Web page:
On the cross is the inscription: “In thankful and loving memory of the Officers and Men of this village who laid down their lives in the Great War for civilization. 1914 – 1919.”

Following WW2, two plaques were mounted on the front of the left and right pillars with the names of the men from Tylers Green who died in WW2.

In February 2008 the War Memorials Trust provided a grant of £360 towards the re-incising and re-painting of letters on the cross. The memorial was not cleaned as the stone had weathered to match the church behind and the community sought to retain this.

Text adapted from War Memorials Trust website.

WW2 Memorial trees on Tylers Green Common

November 11th 2022

AROUND 200 people, including some children from Tylers Green First and Middle Schools, attended a ceremony to dedicate 16 memorial trees planted to commemorate those named  on the St Margaret’s Church war memorial who died on active service in the Second World War.

The ceremony immediately followed the annual Armistice Day remembrance service  and two minute silence on Friday 11 November conducted by the Rev Graham Summers and John Youers from the Hazlemere  branch of the Royal British Legion, which includes Penn and Tylers Green.

Preparing to start the Armistice Day ceremony, held for the first time on the front common. Picture: Ken Allen.

The trees  were gifted by Chepping Wycombe Parish Council, which incorporates Tylers Green within its area, and were planted in and around Tylers Green common this month. They are accompanied by a plaque and at a later stage an interpretative board will be erected highlighting locations and background.

The trees – whitebeam and rowan – join other memorial trees that have been planted in earlier years in and around the common to mark the Tylers Green fallen in the First World War. 

Earl Howe told the gathering: “It is a privilege for me to dedicate these 16 trees.  The dedication has two strands to it.  The first is a dedication to the memory of Her late Majesty Queen Elizabeth whose Platinum Jubilee, at her request, is being marked throughout the year by the planting of trees across the country as part of the Queen’s Green Canopy.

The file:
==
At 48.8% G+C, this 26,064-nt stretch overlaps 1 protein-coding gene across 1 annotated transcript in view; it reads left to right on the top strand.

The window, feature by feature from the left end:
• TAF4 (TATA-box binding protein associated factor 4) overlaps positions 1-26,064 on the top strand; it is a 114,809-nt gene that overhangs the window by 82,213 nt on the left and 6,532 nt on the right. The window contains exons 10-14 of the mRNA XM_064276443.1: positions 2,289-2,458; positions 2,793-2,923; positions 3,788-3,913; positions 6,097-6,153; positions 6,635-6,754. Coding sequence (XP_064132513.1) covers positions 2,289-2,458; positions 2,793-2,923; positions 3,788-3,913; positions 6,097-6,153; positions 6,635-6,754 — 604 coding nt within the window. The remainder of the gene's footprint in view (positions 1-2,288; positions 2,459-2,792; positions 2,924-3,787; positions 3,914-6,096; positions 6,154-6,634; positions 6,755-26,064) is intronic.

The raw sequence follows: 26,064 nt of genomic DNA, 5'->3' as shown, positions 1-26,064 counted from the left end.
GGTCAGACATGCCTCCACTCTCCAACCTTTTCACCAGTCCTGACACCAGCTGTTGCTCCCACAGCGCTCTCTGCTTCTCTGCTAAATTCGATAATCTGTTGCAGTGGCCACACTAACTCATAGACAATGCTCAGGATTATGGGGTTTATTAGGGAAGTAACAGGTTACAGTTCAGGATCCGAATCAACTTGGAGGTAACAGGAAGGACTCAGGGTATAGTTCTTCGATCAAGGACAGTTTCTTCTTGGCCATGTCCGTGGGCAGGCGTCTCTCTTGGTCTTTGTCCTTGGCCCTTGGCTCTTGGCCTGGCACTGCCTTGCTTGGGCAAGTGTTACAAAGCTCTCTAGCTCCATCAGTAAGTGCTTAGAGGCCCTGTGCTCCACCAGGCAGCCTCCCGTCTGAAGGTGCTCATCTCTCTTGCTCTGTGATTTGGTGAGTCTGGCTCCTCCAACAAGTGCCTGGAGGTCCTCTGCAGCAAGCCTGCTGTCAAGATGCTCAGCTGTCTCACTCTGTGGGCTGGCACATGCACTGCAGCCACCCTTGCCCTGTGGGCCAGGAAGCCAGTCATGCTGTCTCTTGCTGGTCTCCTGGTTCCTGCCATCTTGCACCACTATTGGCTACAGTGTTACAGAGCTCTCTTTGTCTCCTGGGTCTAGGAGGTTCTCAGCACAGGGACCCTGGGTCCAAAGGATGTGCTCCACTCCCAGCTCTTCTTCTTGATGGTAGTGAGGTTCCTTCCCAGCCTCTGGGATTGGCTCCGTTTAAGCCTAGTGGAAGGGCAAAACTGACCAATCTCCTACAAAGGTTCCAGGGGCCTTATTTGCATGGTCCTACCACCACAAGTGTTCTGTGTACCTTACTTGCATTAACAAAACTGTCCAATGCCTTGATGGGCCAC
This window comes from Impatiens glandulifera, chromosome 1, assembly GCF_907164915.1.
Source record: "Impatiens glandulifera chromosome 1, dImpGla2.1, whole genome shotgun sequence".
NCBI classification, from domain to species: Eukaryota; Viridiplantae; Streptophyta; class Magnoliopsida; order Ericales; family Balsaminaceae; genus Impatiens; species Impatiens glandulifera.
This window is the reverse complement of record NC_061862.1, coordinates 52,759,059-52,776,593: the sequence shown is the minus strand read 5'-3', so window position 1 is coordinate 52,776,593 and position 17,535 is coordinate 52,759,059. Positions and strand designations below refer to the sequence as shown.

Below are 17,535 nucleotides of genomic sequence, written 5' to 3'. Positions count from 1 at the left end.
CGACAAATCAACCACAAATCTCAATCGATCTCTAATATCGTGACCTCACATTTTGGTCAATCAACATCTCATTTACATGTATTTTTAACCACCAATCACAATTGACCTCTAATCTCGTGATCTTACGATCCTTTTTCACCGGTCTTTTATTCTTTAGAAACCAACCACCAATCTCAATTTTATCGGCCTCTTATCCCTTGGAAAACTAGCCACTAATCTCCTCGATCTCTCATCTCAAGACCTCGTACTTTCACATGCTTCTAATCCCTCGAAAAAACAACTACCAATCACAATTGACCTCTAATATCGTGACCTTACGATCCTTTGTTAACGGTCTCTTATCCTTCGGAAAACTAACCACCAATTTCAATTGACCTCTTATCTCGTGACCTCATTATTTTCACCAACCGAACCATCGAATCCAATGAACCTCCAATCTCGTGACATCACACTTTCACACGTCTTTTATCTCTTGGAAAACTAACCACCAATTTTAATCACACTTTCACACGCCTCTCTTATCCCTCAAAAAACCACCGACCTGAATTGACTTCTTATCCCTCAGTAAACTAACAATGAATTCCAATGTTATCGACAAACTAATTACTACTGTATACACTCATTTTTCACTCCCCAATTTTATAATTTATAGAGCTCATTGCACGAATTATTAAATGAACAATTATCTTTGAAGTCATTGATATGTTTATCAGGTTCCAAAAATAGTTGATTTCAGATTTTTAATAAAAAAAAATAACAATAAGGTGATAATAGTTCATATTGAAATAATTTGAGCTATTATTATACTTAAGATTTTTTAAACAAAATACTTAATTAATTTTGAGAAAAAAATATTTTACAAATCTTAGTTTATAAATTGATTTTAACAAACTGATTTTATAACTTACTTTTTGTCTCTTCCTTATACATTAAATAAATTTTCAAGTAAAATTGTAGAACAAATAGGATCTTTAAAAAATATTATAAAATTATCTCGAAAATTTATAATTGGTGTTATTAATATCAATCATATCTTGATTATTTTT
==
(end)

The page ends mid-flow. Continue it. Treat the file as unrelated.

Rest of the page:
“The second dedication is to the 16 men who served and died during the Second World War and whose names are commemorated on the war memorial at St Margaret’s Church.”

Some of the new memorial trees opposite Tylers Green First School. Picture: Ken Allen.

Cllr Katrina Wood, chairwoman of Chepping Wycombe Parish Council, thanked all those who had helped with the project and in particular Cllr Haydn Darch who instigated it and who saw it through.

After the ceremony, Cllr Darch thanked Earl Howe for the dedication; his fellow councillors for embracing the idea and funding it and the council clerk and grounds team for the practical work.

He added: “I would also like to thank Sharon Herron and Ron Saunders for their inputs and support and John Youers and the Rev Summers for agreeing to move to the front common and incorporating the dedication into this year’s remembrance. Bill Sadler, David Byrne and Geoff Roberts deserve special mention for embracing so enthusiastically my request to reinstall the flagpole/sound system on the front common, and of their own volition producing and funding the display of names in front of it.

A tableau featuring names from both world wars on the Tylers Green war memorial was a centrepiece of the 11 November ceremony. It was made by volunteers at Tylers Green Village Hall.

“Lastly I would like to thank the families of Thomas Harding, Maurice Perfect and Ronald Keen for supplying photographs and giving permission for us to use them on the yet to be installed new display boards.  They attended the service and have written expressing thanks to Penn and Tylers Green for remembering and marking the ultimate sacrifice  these and the other men made.

“It is intended to continue holding the remembrance service on the front common in similar fashion rather than the back common as  in the past, joining the other important events held there throughout the year that help create the real sense of community which makes Penn and Tylers Green such a special place to live and bring up children.”

First published in the Penn and Tylers Green Blog, by Peter Brown,
and reprinted in Village Voice Issue 213, Dec 2022/Jan 2023

The following men are remembered on the
St. Margaret’s, Tylers Green, WW2 War Memorial

Christopher E. Birch
Master at Arms, P/M 39713,
H.M.S Berwick, Royal Navy
Died: April 11 1946, Age:45,
Berks & Bucks Joint Sanatorium, Peppard Common, Henley.
Buried in Margaret’s Churchyard.
Joined navy 1929, served on HMS Victory and HMS Ark Royal.
Civilian Occupation: Rope & Twine Finisher.
One of 9 children, Parents: James and Edith Birch, Tylers Green, .